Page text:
Your cut off date for autumn zero drilling?

MX7

Member
Location
cotswolds
Am I correct in thinking that it is not very advisable to zero till as late in the autumn as with min till or conventional tillage?
If so what is your cut off date in the area where you Farm as I guess it varies according to soil type and height/ exposure of fields you Farm.
 

clbarclay

Member
Location
Worcestershire
Generally I would go entierly on conditions, rather than date. In practice if its seems too late in the year and the conditions have deteriorated for no till, then I doubt I could achive worth while establishment if I started cultivating then. Ploughing here for example has always needed at least 2 cultivation passes and plenty of weathering to produce a seed bed.

There just comes a point where I start thinking about spring planting rather than winter.

The concept of chasing a plough with a combi drill sounds as rediculous to me as I'm I expect no-till does to some others.
 

MX7

Member
Location
cotswolds
I quite understand what you say.
Mother Nature/ weather is very much our master,what one can get away with one year might be almost a failure the next year.
 

James W

Member
I quite understand what you say.
Mother Nature/ weather is very much our master,what one can get away with one year might be almost a failure the next year.
We find location and altitude and weather govern the winter sowings and soil type and drilling technique. We are sort of involved in a few farms up and down the UK. In Suffolk at 25m above sea level we would plant crops right through the winter behind a beet harvester on light land, but on heavy land , if you cant shut the slot or roll then crop loss is guaranteed so best wait till spring. Central Scotland they like to be drilled up by end of October at the latest if they can... but they rarely see black grass so they can drill right behind the combine.

If you look at the hgca website you will see trials from across the country on crops grown min Nov to end Jan, Siskin wheat has hit 5t/acre drilled late.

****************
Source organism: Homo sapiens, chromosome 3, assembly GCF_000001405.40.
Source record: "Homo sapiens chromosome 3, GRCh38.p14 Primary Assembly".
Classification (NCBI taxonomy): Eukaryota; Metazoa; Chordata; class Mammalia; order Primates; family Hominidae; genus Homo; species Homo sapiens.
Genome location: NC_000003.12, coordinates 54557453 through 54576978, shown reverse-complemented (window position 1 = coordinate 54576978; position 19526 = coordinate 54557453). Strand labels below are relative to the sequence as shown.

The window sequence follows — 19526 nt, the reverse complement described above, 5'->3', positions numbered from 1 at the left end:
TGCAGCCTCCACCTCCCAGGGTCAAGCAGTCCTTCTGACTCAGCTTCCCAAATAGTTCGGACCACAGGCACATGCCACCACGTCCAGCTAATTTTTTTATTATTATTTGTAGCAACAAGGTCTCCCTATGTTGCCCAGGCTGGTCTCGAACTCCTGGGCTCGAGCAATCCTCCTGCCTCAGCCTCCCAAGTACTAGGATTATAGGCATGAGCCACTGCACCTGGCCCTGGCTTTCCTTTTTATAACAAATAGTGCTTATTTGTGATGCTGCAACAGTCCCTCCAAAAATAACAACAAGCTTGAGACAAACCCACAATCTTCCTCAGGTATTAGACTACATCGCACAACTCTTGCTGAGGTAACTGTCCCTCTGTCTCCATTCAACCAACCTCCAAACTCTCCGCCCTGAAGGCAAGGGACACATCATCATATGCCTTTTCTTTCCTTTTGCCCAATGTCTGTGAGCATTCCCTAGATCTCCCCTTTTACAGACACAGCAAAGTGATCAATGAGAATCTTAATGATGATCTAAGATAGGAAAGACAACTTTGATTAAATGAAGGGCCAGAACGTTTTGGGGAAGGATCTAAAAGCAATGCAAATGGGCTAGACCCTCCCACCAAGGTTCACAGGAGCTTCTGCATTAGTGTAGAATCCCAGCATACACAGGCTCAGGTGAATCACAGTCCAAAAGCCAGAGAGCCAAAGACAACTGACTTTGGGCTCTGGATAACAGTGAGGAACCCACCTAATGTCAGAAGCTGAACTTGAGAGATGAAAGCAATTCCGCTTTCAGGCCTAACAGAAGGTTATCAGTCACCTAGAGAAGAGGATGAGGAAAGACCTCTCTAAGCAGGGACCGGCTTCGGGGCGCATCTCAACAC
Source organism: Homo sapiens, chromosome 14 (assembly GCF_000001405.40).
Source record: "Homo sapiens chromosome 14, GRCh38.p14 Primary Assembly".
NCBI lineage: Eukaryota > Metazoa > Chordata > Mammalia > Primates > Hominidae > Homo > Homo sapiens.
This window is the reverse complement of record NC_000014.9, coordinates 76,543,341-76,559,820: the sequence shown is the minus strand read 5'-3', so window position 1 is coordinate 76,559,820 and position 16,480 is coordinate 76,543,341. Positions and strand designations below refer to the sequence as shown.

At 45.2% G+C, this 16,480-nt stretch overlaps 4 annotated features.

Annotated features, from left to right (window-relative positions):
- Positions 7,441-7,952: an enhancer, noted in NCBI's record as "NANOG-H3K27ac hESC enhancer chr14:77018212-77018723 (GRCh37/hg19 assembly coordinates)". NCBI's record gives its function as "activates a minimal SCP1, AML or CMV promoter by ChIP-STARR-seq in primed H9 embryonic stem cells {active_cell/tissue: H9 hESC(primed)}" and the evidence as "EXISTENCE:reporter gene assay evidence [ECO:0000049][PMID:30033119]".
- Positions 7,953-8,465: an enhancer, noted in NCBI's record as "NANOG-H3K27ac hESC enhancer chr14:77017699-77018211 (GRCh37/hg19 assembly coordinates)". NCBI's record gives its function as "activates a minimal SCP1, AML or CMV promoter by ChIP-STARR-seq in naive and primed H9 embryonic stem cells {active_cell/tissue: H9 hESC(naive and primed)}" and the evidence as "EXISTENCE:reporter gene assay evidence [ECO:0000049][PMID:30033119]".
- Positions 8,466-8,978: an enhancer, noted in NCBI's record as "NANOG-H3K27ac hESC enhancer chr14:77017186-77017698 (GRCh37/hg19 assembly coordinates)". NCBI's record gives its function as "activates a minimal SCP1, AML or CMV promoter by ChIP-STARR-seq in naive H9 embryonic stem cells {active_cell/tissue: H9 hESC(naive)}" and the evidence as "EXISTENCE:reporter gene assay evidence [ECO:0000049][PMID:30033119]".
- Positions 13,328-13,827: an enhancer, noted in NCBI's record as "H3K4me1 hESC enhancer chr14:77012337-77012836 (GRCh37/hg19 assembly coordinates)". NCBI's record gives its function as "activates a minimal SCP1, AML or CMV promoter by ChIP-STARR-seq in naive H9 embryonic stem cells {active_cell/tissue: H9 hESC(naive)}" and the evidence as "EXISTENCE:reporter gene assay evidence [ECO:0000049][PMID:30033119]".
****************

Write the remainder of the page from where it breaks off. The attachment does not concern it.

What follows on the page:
If you think its worth a go , get drilling , you can always re-drill
 

shakerator

Member
Location
LINCS
Am I correct in thinking that it is not very advisable to zero till as late in the autumn as with min till or conventional tillage?
If so what is your cut off date in the area where you Farm as I guess it varies according to soil type and height/ exposure of fields you Farm.
When the puddles around the yard don't dry up after 2 rain free days
 

James W

Member
I would say that on poorly structured land, after say beet, the land can slump losing all the air and the crop could be lost in a conventional seed bed. A one pass drill will leave more structure for the needs of a seedling even if its the first year of no till. In conclusion i think i would be happier one-pass drilling if its getting late.
 

SimonD

Member
Location
Dorset
I drilled some Mulika beginning of December and it did better than the preceding spring crop. Going into light land and conditions were pretty good.
 

stroller

Member
Arable Farmer
Location
Somerset UK
I re-drilled a patch I missed in the dark (originally drilled' 10th Oct)last week, it's now coming up, seems ok, I think most important thing is to have a few days after drilling without too much rain so that the seed can germinate, once it has a shoot it can tolerate a bit of wet. My amazone primera tends to create a gully that fills with water, the smearing has got less after 4 years of dd.
 
Here
In 2012 September 25 was too late
This year 20 October would have been fine

Get the bg sorted by rotation then drill wheat 20 September to 25 September
For optimum yields
a week later 200 ft lower
Two we
 
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Innovation and tech in action at Cereals LIVE

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Innovation and tech in action at Cereals LIVE


There is nothing quite like seeing tech in action to understand how it works and how it can be beneficial on farm, which is why Cereals LIVE will be putting demos right at growers’ fingertips.

From state-of-the-art robotics, to autonomous tractors and electronic weeding, Cereals LIVE will have it all available in video demonstrations in the brand new Innovation and Tech Demo ring, says event director, Alli McEntyre. “It’s a brave new world for farming, with innovation driving sustainability and efficiency. Being able to see the most cutting-edge technology in action will give farmers an insight into where their businesses could be headed very soon.”

So what will growers be...
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